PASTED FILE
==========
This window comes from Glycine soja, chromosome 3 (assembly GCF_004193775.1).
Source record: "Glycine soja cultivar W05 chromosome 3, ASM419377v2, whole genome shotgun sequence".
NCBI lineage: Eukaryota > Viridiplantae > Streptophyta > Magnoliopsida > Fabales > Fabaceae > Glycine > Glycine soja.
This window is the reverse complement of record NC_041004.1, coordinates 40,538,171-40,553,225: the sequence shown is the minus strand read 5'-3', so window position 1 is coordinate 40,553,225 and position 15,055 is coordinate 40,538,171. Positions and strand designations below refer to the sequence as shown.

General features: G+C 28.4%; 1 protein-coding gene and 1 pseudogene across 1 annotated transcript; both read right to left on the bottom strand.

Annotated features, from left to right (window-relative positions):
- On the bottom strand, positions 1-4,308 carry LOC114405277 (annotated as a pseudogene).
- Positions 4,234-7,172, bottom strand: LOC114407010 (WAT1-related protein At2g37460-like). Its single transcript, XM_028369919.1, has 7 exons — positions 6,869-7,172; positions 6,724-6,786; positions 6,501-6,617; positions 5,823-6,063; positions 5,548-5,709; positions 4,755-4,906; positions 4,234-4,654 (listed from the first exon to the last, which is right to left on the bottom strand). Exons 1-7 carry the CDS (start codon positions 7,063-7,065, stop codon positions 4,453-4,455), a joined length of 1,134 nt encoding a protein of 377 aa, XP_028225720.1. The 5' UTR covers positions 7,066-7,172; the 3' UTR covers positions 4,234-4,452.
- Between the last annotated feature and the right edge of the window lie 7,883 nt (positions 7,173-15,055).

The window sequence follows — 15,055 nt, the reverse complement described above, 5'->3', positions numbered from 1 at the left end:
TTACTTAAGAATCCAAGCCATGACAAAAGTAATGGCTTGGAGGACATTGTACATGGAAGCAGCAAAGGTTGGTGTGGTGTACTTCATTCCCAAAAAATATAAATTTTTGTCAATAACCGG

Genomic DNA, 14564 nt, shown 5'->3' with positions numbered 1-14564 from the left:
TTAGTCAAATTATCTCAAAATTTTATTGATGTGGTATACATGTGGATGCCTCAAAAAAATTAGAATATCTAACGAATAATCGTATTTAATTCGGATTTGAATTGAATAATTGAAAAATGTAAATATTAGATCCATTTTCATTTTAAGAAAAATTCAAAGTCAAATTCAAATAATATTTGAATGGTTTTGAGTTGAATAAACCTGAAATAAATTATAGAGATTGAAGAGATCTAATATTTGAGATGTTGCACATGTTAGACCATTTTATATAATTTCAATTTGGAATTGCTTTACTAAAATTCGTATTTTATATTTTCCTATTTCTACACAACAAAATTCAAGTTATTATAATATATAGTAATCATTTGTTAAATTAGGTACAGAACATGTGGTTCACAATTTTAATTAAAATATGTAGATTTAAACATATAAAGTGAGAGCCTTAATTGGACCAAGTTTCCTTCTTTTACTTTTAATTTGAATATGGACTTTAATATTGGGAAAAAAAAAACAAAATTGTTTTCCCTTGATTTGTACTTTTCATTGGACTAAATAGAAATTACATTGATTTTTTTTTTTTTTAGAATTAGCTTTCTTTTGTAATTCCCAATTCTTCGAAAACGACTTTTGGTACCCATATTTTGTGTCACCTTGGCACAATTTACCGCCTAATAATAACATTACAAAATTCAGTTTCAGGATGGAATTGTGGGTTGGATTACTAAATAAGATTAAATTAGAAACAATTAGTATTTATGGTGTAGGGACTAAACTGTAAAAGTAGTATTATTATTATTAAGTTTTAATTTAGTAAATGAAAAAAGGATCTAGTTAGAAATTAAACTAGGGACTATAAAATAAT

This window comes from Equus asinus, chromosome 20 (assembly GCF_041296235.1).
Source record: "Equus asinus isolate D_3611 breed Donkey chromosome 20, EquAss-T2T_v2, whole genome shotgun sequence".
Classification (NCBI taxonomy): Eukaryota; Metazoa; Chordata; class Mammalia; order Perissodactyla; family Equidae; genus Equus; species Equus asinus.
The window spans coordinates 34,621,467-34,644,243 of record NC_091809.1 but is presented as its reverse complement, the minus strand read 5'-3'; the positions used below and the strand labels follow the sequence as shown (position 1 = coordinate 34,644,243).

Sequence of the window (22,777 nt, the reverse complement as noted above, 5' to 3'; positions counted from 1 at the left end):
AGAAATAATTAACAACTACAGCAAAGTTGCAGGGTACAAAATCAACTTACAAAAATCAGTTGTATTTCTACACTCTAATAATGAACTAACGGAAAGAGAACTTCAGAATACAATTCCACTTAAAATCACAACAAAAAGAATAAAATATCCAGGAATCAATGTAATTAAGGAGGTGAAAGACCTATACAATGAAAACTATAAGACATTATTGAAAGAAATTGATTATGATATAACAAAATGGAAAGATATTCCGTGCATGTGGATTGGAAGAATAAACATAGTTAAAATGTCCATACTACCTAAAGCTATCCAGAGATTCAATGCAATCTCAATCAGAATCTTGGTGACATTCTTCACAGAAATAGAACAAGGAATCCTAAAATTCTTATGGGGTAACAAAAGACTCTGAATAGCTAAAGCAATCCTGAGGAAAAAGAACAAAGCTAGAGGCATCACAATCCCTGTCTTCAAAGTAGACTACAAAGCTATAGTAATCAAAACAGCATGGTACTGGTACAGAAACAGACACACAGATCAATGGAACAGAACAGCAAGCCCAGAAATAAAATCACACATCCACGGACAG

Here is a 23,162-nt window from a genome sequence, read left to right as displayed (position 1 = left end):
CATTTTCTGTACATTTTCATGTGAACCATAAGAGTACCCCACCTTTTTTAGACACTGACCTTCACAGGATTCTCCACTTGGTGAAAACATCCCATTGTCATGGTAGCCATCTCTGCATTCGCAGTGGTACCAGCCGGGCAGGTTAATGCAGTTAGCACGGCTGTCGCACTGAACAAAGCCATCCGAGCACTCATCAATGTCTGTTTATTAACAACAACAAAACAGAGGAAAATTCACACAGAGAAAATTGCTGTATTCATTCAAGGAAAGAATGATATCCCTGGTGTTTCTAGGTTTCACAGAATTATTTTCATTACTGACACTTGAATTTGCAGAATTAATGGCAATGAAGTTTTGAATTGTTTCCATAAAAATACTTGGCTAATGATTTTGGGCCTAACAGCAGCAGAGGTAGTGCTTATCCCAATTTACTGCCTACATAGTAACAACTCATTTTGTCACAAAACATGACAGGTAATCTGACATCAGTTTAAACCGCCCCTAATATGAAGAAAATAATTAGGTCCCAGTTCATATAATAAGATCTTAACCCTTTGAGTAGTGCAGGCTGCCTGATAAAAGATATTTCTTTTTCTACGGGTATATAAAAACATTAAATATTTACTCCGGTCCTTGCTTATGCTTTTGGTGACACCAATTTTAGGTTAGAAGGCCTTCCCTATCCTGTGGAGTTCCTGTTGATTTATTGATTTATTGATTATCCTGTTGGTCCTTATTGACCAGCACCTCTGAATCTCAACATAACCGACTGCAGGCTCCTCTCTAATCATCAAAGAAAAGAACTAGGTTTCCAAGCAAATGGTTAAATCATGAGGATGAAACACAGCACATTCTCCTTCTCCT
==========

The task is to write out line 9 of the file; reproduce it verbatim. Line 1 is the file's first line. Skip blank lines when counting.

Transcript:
- Between the last annotated feature and the right edge of the window lie 7,883 nt (positions 7,173-15,055).